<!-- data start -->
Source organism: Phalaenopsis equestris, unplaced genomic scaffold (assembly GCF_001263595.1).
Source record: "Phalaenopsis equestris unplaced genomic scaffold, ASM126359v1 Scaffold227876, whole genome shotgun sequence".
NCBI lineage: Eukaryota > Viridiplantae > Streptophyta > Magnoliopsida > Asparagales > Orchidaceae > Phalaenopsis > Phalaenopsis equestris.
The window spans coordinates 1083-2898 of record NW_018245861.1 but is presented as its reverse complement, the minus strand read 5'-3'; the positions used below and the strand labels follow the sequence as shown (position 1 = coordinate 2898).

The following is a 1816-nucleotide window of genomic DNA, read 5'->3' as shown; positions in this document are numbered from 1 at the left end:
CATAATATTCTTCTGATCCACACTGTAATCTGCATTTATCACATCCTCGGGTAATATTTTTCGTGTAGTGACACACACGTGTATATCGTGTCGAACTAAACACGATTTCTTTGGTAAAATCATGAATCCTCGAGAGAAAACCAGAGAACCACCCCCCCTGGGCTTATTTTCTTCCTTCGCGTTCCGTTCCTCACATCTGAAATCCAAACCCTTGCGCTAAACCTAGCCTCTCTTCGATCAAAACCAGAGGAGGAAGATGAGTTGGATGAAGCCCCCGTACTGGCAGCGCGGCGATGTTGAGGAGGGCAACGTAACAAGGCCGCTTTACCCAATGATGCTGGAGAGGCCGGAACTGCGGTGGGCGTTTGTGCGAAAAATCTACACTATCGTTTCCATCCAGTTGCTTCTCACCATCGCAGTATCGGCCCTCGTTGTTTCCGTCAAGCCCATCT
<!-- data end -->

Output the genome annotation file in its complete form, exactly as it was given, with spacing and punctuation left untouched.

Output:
Source organism: Phalaenopsis equestris, unplaced genomic scaffold (assembly GCF_001263595.1).
Source record: "Phalaenopsis equestris unplaced genomic scaffold, ASM126359v1 Scaffold227876, whole genome shotgun sequence".
NCBI lineage: Eukaryota > Viridiplantae > Streptophyta > Magnoliopsida > Asparagales > Orchidaceae > Phalaenopsis > Phalaenopsis equestris.
The window spans coordinates 1083-2898 of record NW_018245861.1 but is presented as its reverse complement, the minus strand read 5'-3'; the positions used below and the strand labels follow the sequence as shown (position 1 = coordinate 2898).

The following is a 1816-nucleotide window of genomic DNA, read 5'->3' as shown; positions in this document are numbered from 1 at the left end:
CATAATATTCTTCTGATCCACACTGTAATCTGCATTTATCACATCCTCGGGTAATATTTTTCGTGTAGTGACACACACGTGTATATCGTGTCGAACTAAACACGATTTCTTTGGTAAAATCATGAATCCTCGAGAGAAAACCAGAGAACCACCCCCCCTGGGCTTATTTTCTTCCTTCGCGTTCCGTTCCTCACATCTGAAATCCAAACCCTTGCGCTAAACCTAGCCTCTCTTCGATCAAAACCAGAGGAGGAAGATGAGTTGGATGAAGCCCCCGTACTGGCAGCGCGGCGATGTTGAGGAGGGCAACGTAACAAGGCCGCTTTACCCAATGATGCTGGAGAGGCCGGAACTGCGGTGGGCGTTTGTGCGAAAAATCTACACTATCGTTTCCATCCAGTTGCTTCTCACCATCGCAGTATCGGCCCTCGTTGTTTCCGTCAAGCCCATCT